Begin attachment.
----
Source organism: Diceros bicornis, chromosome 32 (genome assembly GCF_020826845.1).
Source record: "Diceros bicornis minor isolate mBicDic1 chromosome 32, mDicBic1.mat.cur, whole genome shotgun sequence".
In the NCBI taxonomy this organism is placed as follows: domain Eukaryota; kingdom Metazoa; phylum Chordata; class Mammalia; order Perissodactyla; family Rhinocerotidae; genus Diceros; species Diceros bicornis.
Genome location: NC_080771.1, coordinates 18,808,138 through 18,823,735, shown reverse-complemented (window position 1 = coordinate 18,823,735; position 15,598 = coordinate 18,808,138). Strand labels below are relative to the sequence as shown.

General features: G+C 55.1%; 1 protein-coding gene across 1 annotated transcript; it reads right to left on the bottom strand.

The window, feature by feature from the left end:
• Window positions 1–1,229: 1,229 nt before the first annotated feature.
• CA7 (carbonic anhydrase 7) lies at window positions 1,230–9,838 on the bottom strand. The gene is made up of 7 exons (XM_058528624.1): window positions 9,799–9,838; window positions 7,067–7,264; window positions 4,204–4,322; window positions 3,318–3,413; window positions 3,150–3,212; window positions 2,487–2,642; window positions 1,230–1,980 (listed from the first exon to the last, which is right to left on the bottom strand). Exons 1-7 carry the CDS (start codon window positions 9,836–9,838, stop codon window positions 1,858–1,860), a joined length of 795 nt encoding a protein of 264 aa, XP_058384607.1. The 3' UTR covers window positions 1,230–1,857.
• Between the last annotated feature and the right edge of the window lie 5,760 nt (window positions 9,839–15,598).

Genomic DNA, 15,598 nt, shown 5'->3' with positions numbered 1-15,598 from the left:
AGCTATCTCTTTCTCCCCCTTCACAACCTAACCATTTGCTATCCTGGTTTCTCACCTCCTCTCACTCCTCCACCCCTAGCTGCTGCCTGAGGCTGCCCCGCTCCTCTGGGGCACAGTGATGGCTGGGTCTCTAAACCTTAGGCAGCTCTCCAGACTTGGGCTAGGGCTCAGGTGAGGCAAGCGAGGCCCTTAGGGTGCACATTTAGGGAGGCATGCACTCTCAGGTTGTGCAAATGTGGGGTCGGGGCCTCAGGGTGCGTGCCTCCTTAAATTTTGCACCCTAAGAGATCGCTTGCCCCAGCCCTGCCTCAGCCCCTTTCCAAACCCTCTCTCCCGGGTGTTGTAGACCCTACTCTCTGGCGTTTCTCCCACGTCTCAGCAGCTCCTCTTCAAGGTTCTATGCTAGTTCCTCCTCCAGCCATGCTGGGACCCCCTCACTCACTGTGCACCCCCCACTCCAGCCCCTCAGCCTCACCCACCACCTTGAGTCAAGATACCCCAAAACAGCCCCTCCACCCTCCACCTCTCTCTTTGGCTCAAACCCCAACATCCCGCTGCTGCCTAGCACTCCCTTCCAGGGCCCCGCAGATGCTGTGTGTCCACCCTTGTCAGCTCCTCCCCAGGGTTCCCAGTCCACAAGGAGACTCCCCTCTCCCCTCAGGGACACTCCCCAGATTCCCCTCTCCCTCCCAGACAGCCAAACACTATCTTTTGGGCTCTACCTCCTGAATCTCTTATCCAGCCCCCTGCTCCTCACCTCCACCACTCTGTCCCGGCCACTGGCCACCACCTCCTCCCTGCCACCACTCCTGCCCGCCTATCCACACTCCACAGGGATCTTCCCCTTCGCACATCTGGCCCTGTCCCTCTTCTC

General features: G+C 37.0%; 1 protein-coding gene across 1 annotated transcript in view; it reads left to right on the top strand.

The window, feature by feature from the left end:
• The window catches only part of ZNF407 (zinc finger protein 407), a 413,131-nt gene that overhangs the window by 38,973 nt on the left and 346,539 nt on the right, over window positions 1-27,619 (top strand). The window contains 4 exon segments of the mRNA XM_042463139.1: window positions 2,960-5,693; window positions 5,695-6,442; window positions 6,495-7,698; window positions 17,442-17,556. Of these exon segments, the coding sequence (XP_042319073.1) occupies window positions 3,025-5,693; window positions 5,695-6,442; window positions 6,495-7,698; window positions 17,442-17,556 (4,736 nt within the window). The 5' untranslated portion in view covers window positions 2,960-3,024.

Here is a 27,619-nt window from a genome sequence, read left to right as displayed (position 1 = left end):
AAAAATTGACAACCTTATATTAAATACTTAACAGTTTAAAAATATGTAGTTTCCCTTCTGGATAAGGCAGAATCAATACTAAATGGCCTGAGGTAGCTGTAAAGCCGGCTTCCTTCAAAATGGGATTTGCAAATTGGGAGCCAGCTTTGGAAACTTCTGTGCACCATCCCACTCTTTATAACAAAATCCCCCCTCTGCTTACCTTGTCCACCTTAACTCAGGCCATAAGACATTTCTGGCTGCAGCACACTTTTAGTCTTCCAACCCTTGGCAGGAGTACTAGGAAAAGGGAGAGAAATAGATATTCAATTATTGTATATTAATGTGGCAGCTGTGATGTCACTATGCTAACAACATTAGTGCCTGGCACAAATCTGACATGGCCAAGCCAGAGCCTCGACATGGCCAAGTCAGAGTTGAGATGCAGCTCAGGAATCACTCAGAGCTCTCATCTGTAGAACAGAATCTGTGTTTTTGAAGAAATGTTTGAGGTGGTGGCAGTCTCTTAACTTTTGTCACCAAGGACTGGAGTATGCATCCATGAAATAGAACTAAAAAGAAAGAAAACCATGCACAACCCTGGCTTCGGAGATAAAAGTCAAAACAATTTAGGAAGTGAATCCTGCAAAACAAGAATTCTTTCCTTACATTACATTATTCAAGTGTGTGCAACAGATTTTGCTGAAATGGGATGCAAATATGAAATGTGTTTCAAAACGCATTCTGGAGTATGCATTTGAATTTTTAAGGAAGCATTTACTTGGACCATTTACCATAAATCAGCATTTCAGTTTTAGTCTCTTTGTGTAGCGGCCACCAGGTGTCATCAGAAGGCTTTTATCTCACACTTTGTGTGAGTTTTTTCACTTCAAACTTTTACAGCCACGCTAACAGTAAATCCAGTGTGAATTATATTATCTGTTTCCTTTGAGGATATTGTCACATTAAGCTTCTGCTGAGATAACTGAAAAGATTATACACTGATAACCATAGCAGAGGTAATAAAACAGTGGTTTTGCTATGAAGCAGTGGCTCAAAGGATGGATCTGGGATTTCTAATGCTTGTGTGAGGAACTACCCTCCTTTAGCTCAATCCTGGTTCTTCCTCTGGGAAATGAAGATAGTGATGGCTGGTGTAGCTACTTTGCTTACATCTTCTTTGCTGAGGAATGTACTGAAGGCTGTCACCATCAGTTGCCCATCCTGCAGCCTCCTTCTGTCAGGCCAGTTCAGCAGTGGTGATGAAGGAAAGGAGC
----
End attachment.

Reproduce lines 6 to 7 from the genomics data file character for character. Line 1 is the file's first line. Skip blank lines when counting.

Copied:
The window, feature by feature from the left end:
• Window positions 1–1,229: 1,229 nt before the first annotated feature.